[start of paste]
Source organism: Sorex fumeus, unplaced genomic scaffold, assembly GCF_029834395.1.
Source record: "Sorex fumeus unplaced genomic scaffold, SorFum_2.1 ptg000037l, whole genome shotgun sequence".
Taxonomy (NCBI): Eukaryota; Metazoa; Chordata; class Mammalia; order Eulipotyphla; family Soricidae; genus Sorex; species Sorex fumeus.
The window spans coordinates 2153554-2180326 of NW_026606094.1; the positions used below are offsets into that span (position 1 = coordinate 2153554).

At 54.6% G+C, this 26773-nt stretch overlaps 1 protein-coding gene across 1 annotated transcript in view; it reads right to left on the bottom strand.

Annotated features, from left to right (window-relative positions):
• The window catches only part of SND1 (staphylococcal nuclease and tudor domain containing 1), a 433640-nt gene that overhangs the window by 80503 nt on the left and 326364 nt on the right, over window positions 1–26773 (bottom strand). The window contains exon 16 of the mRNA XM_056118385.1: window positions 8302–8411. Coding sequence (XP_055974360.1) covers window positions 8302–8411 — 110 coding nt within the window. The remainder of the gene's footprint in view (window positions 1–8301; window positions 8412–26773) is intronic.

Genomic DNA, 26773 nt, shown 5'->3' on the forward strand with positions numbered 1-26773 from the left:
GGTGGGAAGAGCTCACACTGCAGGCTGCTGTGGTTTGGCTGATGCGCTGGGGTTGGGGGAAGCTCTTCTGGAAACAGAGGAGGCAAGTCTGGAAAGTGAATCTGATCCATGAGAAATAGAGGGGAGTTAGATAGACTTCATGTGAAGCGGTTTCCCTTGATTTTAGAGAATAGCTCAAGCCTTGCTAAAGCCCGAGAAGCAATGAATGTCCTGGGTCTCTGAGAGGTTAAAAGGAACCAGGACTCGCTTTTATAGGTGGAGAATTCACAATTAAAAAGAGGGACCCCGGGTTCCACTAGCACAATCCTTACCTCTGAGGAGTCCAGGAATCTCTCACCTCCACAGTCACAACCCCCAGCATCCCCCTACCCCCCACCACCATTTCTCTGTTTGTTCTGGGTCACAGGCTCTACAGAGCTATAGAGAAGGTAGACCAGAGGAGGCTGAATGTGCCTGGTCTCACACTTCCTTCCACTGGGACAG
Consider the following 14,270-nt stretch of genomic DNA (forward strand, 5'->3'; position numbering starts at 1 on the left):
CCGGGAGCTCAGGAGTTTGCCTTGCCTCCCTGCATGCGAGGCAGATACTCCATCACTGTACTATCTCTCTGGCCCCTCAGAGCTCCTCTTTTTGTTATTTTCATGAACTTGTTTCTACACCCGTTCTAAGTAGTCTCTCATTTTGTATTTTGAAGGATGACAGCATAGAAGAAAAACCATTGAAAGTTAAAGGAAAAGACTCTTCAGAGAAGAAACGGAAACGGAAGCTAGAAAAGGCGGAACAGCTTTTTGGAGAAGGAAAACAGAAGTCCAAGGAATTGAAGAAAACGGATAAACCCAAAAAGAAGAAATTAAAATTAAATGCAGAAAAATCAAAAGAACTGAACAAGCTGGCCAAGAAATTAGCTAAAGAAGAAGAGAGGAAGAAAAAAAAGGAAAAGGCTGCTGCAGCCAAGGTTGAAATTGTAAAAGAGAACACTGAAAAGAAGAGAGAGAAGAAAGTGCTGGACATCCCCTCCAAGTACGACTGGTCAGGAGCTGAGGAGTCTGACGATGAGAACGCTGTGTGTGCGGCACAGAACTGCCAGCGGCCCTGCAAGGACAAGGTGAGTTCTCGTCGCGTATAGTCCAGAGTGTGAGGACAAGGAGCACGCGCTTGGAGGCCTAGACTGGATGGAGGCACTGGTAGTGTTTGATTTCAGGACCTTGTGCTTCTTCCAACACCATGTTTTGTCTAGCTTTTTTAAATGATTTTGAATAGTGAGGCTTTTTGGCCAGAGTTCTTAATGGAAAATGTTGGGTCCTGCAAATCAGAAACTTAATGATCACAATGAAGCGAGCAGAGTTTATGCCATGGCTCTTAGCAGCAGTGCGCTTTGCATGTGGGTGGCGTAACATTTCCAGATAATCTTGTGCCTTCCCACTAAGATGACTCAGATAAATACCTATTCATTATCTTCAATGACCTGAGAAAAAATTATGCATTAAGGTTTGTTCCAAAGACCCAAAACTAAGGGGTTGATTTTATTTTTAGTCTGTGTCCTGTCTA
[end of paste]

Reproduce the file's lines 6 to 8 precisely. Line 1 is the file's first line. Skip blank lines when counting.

Annotated features, from left to right (window-relative positions):
• The window catches only part of SND1 (staphylococcal nuclease and tudor domain containing 1), a 433640-nt gene that overhangs the window by 80503 nt on the left and 326364 nt on the right, over window positions 1–26773 (bottom strand). The window contains exon 16 of the mRNA XM_056118385.1: window positions 8302–8411. Coding sequence (XP_055974360.1) covers window positions 8302–8411 — 110 coding nt within the window. The remainder of the gene's footprint in view (window positions 1–8301; window positions 8412–26773) is intronic.

Genomic DNA, 26773 nt, shown 5'->3' on the forward strand with positions numbered 1-26773 from the left: